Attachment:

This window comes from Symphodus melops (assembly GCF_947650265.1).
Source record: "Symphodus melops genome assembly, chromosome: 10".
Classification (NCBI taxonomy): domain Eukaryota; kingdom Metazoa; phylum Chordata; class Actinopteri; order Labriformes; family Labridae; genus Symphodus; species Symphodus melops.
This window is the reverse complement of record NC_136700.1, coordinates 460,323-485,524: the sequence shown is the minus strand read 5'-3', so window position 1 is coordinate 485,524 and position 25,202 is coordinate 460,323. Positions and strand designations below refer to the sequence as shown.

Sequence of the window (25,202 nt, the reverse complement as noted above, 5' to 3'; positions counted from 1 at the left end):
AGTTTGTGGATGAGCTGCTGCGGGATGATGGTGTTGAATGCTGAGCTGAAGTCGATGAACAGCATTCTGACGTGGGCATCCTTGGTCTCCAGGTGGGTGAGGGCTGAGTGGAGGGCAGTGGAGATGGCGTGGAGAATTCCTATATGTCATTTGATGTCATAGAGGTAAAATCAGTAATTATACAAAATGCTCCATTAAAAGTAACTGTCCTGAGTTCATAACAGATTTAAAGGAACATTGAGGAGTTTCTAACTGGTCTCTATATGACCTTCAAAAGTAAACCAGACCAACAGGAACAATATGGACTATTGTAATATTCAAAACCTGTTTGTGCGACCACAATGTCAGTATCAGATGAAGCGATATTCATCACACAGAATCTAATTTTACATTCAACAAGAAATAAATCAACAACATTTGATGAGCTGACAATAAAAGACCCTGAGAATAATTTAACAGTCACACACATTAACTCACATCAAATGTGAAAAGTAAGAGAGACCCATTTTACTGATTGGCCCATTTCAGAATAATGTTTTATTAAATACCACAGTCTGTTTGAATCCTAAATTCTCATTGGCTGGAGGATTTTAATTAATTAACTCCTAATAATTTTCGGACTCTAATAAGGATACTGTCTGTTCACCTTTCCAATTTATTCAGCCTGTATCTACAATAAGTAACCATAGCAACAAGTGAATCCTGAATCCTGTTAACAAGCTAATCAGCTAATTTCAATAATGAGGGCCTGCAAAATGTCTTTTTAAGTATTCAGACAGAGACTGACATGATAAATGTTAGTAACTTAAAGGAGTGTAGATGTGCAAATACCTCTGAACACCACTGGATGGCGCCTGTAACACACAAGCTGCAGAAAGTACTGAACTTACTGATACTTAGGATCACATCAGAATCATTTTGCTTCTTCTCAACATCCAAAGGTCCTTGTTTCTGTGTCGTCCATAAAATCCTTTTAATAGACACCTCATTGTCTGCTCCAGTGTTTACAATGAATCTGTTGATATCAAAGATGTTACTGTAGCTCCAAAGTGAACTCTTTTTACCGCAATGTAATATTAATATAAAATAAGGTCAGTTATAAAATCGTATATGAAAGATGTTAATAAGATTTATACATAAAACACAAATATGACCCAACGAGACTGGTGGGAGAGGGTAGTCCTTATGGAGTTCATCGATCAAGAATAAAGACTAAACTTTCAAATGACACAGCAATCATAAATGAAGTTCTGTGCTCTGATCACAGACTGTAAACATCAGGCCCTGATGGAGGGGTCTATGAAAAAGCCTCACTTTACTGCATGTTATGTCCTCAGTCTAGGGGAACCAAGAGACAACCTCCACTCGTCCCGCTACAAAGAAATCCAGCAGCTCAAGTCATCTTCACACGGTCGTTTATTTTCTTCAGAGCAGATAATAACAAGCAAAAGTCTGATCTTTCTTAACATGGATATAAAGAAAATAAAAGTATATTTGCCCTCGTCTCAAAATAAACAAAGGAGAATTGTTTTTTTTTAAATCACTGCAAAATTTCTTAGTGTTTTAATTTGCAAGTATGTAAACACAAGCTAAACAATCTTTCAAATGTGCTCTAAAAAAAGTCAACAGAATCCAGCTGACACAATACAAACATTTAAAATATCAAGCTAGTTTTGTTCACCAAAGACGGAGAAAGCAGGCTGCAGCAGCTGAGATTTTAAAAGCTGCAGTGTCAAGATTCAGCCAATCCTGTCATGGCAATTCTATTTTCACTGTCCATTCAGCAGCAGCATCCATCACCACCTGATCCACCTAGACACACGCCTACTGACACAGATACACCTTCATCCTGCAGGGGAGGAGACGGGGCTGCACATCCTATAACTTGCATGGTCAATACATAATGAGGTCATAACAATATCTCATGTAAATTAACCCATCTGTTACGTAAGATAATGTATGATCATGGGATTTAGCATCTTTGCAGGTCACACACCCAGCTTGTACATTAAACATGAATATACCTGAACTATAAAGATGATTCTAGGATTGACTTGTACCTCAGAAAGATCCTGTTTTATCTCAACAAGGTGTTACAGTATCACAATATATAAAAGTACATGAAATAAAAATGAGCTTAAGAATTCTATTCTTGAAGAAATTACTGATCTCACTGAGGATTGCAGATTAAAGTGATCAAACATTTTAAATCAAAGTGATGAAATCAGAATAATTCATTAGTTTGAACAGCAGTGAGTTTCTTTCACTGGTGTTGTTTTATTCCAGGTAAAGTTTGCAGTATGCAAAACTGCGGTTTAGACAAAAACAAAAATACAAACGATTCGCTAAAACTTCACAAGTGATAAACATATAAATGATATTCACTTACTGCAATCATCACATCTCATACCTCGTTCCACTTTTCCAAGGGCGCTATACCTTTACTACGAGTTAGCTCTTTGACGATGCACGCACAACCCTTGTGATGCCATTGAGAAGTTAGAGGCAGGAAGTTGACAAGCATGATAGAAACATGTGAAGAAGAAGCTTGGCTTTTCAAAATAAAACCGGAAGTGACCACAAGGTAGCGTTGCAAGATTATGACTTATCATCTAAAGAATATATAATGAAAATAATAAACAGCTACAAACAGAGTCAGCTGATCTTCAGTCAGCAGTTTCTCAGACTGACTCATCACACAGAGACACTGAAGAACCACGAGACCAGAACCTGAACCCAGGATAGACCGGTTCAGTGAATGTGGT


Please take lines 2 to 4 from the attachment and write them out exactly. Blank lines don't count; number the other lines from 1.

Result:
Source record: "Symphodus melops genome assembly, chromosome: 10".
Classification (NCBI taxonomy): domain Eukaryota; kingdom Metazoa; phylum Chordata; class Actinopteri; order Labriformes; family Labridae; genus Symphodus; species Symphodus melops.
This window is the reverse complement of record NC_136700.1, coordinates 460,323-485,524: the sequence shown is the minus strand read 5'-3', so window position 1 is coordinate 485,524 and position 25,202 is coordinate 460,323. Positions and strand designations below refer to the sequence as shown.